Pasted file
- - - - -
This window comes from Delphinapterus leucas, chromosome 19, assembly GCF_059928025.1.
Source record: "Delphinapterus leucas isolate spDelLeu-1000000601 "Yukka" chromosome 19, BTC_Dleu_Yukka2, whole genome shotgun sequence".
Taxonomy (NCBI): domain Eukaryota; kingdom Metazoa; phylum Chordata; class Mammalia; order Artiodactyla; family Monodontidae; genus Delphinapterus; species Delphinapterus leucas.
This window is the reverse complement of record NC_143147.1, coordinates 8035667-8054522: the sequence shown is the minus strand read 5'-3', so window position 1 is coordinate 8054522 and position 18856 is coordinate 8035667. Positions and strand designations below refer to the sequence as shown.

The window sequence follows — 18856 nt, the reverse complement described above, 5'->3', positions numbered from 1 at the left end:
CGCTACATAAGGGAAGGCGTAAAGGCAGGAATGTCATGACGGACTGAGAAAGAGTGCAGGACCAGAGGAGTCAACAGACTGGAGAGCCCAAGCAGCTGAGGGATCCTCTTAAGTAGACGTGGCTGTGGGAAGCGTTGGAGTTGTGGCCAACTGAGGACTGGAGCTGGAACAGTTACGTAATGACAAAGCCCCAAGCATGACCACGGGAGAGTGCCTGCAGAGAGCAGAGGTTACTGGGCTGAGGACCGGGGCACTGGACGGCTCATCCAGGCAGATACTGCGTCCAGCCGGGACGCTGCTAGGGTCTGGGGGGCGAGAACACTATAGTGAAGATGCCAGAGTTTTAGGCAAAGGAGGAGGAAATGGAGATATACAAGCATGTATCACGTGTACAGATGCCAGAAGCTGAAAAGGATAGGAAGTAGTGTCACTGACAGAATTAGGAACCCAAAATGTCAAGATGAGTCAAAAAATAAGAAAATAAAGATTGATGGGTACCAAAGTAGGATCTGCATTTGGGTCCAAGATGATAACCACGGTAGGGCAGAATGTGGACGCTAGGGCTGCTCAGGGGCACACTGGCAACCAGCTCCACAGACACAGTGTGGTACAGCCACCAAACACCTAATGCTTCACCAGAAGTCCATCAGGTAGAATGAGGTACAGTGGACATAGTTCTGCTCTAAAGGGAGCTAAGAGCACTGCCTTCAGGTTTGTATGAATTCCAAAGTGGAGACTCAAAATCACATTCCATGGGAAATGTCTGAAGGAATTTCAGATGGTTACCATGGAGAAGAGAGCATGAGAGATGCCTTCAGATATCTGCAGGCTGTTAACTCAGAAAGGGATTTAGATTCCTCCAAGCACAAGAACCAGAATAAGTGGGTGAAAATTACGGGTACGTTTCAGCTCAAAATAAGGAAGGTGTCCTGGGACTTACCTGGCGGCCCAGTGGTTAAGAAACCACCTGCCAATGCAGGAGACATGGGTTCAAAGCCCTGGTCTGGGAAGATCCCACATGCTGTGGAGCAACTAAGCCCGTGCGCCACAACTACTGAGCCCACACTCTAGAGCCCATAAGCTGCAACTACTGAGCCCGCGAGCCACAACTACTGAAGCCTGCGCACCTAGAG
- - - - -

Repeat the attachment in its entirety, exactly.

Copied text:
This window comes from Delphinapterus leucas, chromosome 19, assembly GCF_059928025.1.
Source record: "Delphinapterus leucas isolate spDelLeu-1000000601 "Yukka" chromosome 19, BTC_Dleu_Yukka2, whole genome shotgun sequence".
Taxonomy (NCBI): domain Eukaryota; kingdom Metazoa; phylum Chordata; class Mammalia; order Artiodactyla; family Monodontidae; genus Delphinapterus; species Delphinapterus leucas.
This window is the reverse complement of record NC_143147.1, coordinates 8035667-8054522: the sequence shown is the minus strand read 5'-3', so window position 1 is coordinate 8054522 and position 18856 is coordinate 8035667. Positions and strand designations below refer to the sequence as shown.

The window sequence follows — 18856 nt, the reverse complement described above, 5'->3', positions numbered from 1 at the left end:
CGCTACATAAGGGAAGGCGTAAAGGCAGGAATGTCATGACGGACTGAGAAAGAGTGCAGGACCAGAGGAGTCAACAGACTGGAGAGCCCAAGCAGCTGAGGGATCCTCTTAAGTAGACGTGGCTGTGGGAAGCGTTGGAGTTGTGGCCAACTGAGGACTGGAGCTGGAACAGTTACGTAATGACAAAGCCCCAAGCATGACCACGGGAGAGTGCCTGCAGAGAGCAGAGGTTACTGGGCTGAGGACCGGGGCACTGGACGGCTCATCCAGGCAGATACTGCGTCCAGCCGGGACGCTGCTAGGGTCTGGGGGGCGAGAACACTATAGTGAAGATGCCAGAGTTTTAGGCAAAGGAGGAGGAAATGGAGATATACAAGCATGTATCACGTGTACAGATGCCAGAAGCTGAAAAGGATAGGAAGTAGTGTCACTGACAGAATTAGGAACCCAAAATGTCAAGATGAGTCAAAAAATAAGAAAATAAAGATTGATGGGTACCAAAGTAGGATCTGCATTTGGGTCCAAGATGATAACCACGGTAGGGCAGAATGTGGACGCTAGGGCTGCTCAGGGGCACACTGGCAACCAGCTCCACAGACACAGTGTGGTACAGCCACCAAACACCTAATGCTTCACCAGAAGTCCATCAGGTAGAATGAGGTACAGTGGACATAGTTCTGCTCTAAAGGGAGCTAAGAGCACTGCCTTCAGGTTTGTATGAATTCCAAAGTGGAGACTCAAAATCACATTCCATGGGAAATGTCTGAAGGAATTTCAGATGGTTACCATGGAGAAGAGAGCATGAGAGATGCCTTCAGATATCTGCAGGCTGTTAACTCAGAAAGGGATTTAGATTCCTCCAAGCACAAGAACCAGAATAAGTGGGTGAAAATTACGGGTACGTTTCAGCTCAAAATAAGGAAGGTGTCCTGGGACTTACCTGGCGGCCCAGTGGTTAAGAAACCACCTGCCAATGCAGGAGACATGGGTTCAAAGCCCTGGTCTGGGAAGATCCCACATGCTGTGGAGCAACTAAGCCCGTGCGCCACAACTACTGAGCCCACACTCTAGAGCCCATAAGCTGCAACTACTGAGCCCGCGAGCCACAACTACTGAAGCCTGCGCACCTAGAG